The Zoning Update Committee members mainly consisted of Mayor Ann Thane, Alderman William Wills, Corporation Council Gerard DeCusatis, Bob DiCaprio, Gerald Skrocki, Todd Fabozzi, Doug Landon and Bill Murphy. There were brief appearances by Fabiola Dayian and Mark Capone. Victor Giulianelli, CEO of St Mary’s Hospital attended with the hospital attorney when the committee debated changes that affected the hospital.

Some issues gave way to heated debate and soliloquy and it was not always obvious when we did or didn’t have a consensus because of sporadic attendance. The public meetings held last November and December were poorly attended as most people (including myself) had little knowledge of exactly what zoning entailed. I did get an education both in zoning and local government through this process and I am grateful to Mayor Thane for appointing me to this committee.

After the June 1st meeting, the plan is to the Common Council for a their review, a public meeting along with reviews by the City Planning Commission and County Planning Board. Notice then needs to be sent to surrounding municipalities and a state environmental quality review done.

Download the entire draft by clicking on the following link:

Zoning Ordinance Update

 

Previous blog entry with links to all of the Zoning Update documents can be found here.

 

Categories: Amsterdam, historic preservation, Law | Tags: , , , , , , , ,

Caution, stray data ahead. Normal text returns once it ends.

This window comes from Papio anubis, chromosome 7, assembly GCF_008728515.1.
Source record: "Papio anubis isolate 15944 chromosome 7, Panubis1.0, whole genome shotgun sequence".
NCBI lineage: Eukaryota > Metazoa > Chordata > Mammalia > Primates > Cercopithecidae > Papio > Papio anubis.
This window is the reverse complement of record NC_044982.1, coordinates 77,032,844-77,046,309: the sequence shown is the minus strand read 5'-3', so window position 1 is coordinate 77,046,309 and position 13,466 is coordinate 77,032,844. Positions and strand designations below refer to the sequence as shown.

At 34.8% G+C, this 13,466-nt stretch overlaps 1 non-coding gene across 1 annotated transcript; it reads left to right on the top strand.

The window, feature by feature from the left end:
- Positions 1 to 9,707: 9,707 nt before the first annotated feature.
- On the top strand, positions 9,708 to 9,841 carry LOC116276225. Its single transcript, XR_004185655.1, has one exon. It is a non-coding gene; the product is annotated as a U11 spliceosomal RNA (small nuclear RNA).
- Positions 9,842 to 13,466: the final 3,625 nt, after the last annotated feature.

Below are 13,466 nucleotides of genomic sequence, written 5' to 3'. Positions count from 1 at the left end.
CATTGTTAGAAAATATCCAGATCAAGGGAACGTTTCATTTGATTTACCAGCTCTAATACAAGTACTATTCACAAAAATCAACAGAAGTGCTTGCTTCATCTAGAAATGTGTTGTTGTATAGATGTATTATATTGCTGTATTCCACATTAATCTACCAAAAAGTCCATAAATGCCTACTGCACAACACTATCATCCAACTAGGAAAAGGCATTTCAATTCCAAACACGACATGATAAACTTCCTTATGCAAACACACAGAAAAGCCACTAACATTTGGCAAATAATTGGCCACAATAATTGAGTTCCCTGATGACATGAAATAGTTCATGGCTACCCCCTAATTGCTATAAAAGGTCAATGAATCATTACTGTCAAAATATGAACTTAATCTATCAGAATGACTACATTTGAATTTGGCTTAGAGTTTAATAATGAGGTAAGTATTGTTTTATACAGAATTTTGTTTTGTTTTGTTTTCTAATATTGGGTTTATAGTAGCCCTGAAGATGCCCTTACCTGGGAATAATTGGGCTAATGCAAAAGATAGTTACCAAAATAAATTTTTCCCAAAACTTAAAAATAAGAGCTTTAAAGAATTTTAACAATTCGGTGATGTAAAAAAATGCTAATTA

Looking Back


Meeting the City Historian Robert von Hasseln last week got me thinking about historic preservation.  How can the average homeowner in Amsterdam afford any type of restoration that is keeping with the original design plan?

I discussed briefly with Mr. von Hasseln about the possibility of preserving any architectural detailing or trim from old homes that were set to be demolished, so they could be reused in home restorations.  He stated his group, the Historic Amsterdam League did discuss such an effort, but put it on the back burner for now for lack of storage space and the necessary labor to recover such items.  I believe the cost of storage and recovery could be offset by resale of these items to those wishing to restore homes and possible receive some type of historic tax credit for doing so.

Restoration can be a very costly process and although it may be more cost effective to demolish,  we lose a bit of our history with every building that is taken down. The detailing on the trim of older homes just cannot be replaced today. This is evidenced by the stripping of detailing and bastardization of older homes by slapping on plastic siding, often removing transoms and porches forever altering the original design plan.

I did some research looking into the history of my house on Grove Street, pictured below as it appeared last summer.

This very prevalent design housed Amsterdam’s working class. This particular home dates back to the 1860’s and is one of the oldest of its style remaining on Grove Street. Brittle asbestos siding covers the original wood and decorative window transoms along with shutters have been removed. The original staircase is missing decorative balusters. All of these items exist in properties slated for demolition.

This image of the same house was scanned from a Xerox copy of an old property record card in City Hall. This was before urban renewal. Notice the close proximity of the house next door and behind. The car and antenna wires date the photo to the late 40’s or early 50’s.